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09/16/97 PEOPLE STATE ILLINOIS v. JOHNNY E. ROWE

September 16, 1997

THE PEOPLE OF THE STATE OF ILLINOIS, PLAINTIFF-APPELLEE,
v.
JOHNNY E. ROWE, DEFENDANT-APPELLANT.



Appeal from the Circuit Court of Lake County. No. 94--CF--2916. Honorable Charles F. Scott, Judge, Presiding.

Released for Publication October 17, 1997.

The Honorable Justice Hutchinson delivered the opinion of the court. Bowman and Doyle, JJ., concur.

The opinion of the court was delivered by: Hutchinson

The Honorable Justice HUTCHINSON delivered the opinion of the court:

Defendant, Johnny E. Rowe, appeals his sentence, alleging various errors, including the ineffective assistance of counsel. We vacate the trial court's order striking defendant's pro se motion to reduce his sentence and remand the cause for further proceedings.

Defendant was charged by information with the offense of burglary of a vehicle (720 ILCS 5/19--1(a) (West 1994)). A jury found defendant guilty of the offense on March 7, 1995. The trial court entered judgment on the verdict, ordered a presentence investigation (PSI) report, an alcohol and substance abuse evaluation, and an intensive probation evaluation. Julie Koerner, the assistant public defender who was defendant's trial counsel, filed a motion for judgment notwithstanding the verdict or, alternatively, for a new trial. A hearing was held on April 25, 1995, in which the trial court denied the posttrial motion and sentenced defendant to five years' imprisonment. Defendant's notice of appeal was filed by the clerk of the circuit court on the same date.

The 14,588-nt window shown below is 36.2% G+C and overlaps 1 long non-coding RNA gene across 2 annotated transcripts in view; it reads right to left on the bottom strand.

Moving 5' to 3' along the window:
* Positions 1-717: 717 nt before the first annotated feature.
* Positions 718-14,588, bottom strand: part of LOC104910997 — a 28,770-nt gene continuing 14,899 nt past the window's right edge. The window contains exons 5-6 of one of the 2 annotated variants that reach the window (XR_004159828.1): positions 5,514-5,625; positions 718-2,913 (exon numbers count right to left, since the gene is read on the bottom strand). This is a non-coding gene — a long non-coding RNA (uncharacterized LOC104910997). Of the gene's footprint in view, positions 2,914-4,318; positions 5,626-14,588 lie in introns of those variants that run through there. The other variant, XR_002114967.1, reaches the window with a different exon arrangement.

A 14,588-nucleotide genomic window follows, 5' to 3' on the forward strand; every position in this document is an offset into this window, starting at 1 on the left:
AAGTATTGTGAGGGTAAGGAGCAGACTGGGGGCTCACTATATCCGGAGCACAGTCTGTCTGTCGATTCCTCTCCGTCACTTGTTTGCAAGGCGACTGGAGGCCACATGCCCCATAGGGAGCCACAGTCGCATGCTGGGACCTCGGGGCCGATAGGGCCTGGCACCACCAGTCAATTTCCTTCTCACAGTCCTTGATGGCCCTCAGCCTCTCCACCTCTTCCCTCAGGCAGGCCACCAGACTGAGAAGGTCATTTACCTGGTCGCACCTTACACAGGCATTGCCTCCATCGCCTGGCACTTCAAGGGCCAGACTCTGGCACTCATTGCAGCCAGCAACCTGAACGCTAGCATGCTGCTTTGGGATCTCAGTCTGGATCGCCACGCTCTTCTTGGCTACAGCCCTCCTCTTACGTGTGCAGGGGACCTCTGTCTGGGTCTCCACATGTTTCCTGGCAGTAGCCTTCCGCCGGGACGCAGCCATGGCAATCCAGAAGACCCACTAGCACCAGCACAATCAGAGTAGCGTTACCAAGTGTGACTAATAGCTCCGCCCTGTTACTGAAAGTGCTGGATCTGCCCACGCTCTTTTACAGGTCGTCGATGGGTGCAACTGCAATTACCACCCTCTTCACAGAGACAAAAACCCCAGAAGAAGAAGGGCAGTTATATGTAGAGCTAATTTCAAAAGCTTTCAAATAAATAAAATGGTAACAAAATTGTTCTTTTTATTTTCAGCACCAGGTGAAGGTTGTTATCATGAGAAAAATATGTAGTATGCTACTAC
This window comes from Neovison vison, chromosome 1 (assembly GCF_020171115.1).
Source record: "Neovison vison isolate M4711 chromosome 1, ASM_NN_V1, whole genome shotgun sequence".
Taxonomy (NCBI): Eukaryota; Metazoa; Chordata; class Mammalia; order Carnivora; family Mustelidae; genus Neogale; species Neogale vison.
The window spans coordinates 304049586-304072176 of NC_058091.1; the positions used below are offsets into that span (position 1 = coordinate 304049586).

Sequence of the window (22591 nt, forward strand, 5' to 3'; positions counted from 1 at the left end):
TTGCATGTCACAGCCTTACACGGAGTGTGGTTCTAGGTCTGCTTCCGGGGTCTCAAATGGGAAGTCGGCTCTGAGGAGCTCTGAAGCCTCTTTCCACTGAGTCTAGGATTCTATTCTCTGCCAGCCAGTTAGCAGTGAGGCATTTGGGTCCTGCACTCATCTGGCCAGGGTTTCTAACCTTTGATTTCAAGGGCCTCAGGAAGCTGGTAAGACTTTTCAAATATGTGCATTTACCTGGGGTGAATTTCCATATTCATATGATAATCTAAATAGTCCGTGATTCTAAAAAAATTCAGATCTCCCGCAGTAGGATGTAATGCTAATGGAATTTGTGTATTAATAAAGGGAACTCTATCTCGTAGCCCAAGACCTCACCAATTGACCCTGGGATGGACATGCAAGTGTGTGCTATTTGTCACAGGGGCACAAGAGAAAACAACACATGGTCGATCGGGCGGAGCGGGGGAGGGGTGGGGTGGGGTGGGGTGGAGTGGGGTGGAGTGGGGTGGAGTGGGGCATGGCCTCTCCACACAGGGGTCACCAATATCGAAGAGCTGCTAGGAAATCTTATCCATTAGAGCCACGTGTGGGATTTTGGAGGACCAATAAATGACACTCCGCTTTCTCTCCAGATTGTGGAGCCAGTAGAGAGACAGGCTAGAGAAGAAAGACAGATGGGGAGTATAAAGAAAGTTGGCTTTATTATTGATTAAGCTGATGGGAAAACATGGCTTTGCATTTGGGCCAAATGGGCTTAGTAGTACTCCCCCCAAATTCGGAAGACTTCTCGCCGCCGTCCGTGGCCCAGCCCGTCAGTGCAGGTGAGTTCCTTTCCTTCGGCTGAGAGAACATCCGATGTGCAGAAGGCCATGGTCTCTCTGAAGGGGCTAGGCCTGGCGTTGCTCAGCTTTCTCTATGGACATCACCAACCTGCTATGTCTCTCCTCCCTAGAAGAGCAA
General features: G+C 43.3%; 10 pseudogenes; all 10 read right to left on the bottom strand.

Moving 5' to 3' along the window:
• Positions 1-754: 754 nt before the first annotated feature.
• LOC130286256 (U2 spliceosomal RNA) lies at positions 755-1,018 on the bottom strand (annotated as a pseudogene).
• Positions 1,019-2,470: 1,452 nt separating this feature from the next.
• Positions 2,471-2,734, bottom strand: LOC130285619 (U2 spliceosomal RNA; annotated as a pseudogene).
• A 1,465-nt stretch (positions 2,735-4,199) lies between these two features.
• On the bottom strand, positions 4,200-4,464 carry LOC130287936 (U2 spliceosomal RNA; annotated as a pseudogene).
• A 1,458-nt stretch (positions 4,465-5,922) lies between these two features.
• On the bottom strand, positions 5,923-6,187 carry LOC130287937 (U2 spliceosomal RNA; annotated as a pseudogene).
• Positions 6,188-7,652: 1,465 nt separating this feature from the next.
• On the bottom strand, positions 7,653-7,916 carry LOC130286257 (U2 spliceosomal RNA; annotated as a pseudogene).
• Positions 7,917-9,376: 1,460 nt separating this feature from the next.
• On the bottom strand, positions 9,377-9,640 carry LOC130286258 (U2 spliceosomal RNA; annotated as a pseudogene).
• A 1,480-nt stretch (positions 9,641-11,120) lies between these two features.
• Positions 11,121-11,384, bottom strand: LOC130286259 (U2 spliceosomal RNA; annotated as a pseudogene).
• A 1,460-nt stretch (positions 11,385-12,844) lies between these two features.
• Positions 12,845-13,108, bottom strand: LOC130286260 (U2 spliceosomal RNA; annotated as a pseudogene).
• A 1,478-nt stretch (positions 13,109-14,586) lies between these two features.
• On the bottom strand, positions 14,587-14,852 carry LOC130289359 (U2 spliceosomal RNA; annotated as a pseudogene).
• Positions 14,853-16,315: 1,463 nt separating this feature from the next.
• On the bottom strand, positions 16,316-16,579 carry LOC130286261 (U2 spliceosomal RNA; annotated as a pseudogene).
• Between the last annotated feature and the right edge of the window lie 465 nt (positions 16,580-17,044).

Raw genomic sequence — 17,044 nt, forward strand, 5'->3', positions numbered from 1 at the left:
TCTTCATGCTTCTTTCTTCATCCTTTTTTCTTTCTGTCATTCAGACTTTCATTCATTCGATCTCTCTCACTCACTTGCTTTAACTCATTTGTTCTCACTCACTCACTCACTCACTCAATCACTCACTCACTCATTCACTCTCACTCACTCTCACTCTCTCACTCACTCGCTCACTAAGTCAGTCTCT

The record reveals that, after the trial, in March 1995, defendant pro se and Koerner moved for the appointment of counsel other than the public defender. Defendant alleged the ineffective assistance of trial counsel and claimed certain witnesses had not been called. The trial court denied defendant's motion in part, but agreed to appoint attorney Alex Rafferty for sentencing purposes and to address any allegations of the ineffective assistance of trial counsel; Koerner remained appointed for any other posttrial motion.

At the April 25 hearing, Rafferty reported the results of his investigation to the court and stated he found no evidence of ineffective assistance of defendant's trial counsel, Koerner. The trial court denied defendant's oral motion to find trial counsel ineffective. After further argument by attorney Koerner, the trial court also denied defendant's written posttrial motion. During the sentencing portion of the hearing, attorney Rafferty moved for a continuance to complete the intensive probation interview. The trial court denied the motion, indicating it would not delay the proceeding for this reason.

The court then considered the factors in aggravation and mitigation. It noted, among other things, defendant's previous violations of probation stemming from prior battery offenses and his failure to complete treatment for level III alcohol abuse. Because defendant denied his problems and failed to take responsibility for his actions, the court did not find defendant amenable to further treatment. The PSI report recommended imprisonment, but the report also stated that, if the court should elect to sentence defendant to probation, defendant should be subject to periodic imprisonment, along with certain conditions, and should be released only for employment or substance abuse treatment. The court sentenced defendant to five years' imprisonment with credit for time served.